Ebonyonline.net

Afrocentric Theatre, Music, Culture and Business

Small Island @ National Theatre (Play Review) Small Island @ National Theatre (Play Review)
3.5
Small Island @ National Theatre (Play Review)

Without doubt the outstanding feature of this lusciously lavish production of Small Island is Katrina Lindsay set design. From huge cinematic backdrops depicting anything from a thunderous tornado through immigrants arriving on the Empire Windrush to the intimacy of squalid 50s bedsit, the sets literally takes centre stage.

 

The story begins with flashbacks by Hortense (Leah Harvey), who is wrenched from her family to live with a rich and deeply religious uncle (Trevor Laird) on the basis that her light skin colour will afford her better opportunities in life.

 

The story fast forwards to the outbreak of World War II, and we see Hortense heartbroken on the quayside as her cousin Micheal CJ Beckford), with whom she is besotted leave to fight for the motherland.

 

Hortense then contrives a plan a give Gilbert (Gershwyn Eustache Jnr), Michael’s hapless friend his passage money to England on the basis that he sends for her when settled.

 

Through clever use of old war film footage, BBC narration and recreation of military recruitment drives in the colonies we are not only vividly reminded that this wartime but that discrimination was rife as as it was apparent that most of the black soldiers were used for nothing more than cannon fodder or menial tasks.

 

The war ends and we are now in England, where Queenie (Aisling Loftus) a white British landlady whilst not oblivious to skin colour (as she had a torrid affair with Michael when he was stationed in England) is prepared, despite the anger and horror of her neighbours to rent room to dirty, smelly  ‘coloureds’ like Gilbert.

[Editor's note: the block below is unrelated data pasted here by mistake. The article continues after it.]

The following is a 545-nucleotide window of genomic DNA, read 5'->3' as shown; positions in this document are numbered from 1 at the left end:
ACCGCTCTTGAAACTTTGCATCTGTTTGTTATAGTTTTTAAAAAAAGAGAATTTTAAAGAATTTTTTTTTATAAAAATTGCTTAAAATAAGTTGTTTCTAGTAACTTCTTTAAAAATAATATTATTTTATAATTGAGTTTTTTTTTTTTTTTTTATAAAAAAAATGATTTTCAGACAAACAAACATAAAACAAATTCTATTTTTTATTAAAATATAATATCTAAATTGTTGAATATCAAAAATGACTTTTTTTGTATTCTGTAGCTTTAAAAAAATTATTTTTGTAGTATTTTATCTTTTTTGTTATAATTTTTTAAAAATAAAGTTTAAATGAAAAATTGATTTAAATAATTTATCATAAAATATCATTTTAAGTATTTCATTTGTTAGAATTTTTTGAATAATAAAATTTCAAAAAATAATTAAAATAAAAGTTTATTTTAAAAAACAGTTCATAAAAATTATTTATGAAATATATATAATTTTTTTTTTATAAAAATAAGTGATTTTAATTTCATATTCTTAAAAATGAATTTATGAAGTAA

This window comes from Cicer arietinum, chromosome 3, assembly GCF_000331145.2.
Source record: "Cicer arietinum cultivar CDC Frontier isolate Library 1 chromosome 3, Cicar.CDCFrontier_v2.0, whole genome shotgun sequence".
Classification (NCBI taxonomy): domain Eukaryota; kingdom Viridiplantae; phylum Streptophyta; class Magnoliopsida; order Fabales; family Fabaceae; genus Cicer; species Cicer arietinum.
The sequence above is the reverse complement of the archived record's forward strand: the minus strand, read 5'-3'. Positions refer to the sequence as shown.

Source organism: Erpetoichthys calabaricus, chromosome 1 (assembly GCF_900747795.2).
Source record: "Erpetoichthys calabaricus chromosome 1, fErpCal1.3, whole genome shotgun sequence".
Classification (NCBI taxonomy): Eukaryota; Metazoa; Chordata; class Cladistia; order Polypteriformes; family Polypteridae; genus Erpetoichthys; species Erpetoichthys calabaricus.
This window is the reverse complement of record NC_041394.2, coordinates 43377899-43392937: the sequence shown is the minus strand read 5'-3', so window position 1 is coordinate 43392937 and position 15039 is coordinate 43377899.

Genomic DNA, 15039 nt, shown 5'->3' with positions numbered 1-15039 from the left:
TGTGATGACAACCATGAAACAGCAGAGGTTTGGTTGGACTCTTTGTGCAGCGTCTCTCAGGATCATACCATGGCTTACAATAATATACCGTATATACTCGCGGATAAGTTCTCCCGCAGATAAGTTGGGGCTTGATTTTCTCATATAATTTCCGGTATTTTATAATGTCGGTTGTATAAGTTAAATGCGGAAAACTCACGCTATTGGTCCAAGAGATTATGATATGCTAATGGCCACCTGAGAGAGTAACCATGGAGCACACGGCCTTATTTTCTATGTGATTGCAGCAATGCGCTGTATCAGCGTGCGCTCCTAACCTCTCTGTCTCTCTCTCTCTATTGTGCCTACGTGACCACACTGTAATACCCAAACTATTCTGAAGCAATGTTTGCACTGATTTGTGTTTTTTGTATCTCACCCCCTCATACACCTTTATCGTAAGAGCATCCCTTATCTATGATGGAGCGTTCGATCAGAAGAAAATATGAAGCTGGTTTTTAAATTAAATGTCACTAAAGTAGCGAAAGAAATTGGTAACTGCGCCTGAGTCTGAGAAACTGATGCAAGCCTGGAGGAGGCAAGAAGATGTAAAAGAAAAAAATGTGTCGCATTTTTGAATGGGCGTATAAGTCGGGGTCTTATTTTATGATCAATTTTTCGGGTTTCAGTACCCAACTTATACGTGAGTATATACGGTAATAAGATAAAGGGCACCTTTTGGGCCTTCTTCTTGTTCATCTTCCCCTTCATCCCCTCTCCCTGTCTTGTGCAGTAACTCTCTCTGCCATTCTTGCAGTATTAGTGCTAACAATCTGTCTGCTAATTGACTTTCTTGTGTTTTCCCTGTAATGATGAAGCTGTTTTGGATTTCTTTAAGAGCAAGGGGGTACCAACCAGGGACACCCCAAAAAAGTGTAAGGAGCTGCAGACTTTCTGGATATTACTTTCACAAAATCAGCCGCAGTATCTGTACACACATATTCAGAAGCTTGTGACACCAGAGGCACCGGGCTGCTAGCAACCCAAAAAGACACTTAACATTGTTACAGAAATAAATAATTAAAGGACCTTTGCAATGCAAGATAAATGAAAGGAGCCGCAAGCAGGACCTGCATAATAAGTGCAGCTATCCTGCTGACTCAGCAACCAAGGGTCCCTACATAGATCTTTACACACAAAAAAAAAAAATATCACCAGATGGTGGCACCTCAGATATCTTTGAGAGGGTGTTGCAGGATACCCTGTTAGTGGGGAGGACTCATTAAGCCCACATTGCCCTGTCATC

The play reveals that war and discrimination can have massive ramifications on and off the battlegrounds that not only affect the individual physically and psychologically but can also affects society as whole.

 

This is highlighted as we see a demobbed Gilbert who after fighting for England is shunned, violently assaulted and victimised at every opportunity by a society that has conveniently ‘forgotten’ the valiant contributions of the brave young men from the colonies to the war effort.

 

Also Hortense’s rose tinted view of England is shattered as we witness through some very comic scenes that she’s clearly not prepared for squalid and dingy surroundings she encounters nor the vitriolic and hostile abuse she receives on the streets and in seeking employment in what she thought would be receptive and welcoming mother England.

 

Leah Harvey is simply magical as the prim and proper Hortense, who carries of the airs and graces of Victorian England with aplomb. Aisling Loftus’s as the sultry yet sensitive Queenie is a revelation. She manages to capture suspicious intolerance of her neighbours, the positivity of a few for a more diverse and integrated society with sensitivity and humour.

 

Despite not being a play not having any noteworthy thought-provoking dramatic scenes, director Rufus Norris bravely tackles the topic of prejudice and discrimination with courage and sensitivity taking great care not to overplay the race victim card. Kudos to him for that.

 

Music director, Benjamin Kwasi Burrell does an amazing job in creating the vibes of the Caribbean through slick song and dance routines with music provided by jazz Jamaica All-stars

 

Movement director Coral Messam does awesomely well  in moving the very large cast of around the massive stage whether to convey the hustle and bustle of downtown Kingston or the fast paced life of 40s London just emerging from the war.

 

Despite being overlong (a good few scenes could have been omitted), this is a fine retelling of the seminal novel by Andrea Levy and well worth the search for those hot tickets for what will surely be a sell-out show.

 

Until August 10, Small Island National Theatre, SE1 9PX Tickets and details visit: https://ebonyonline.net/event/small-island/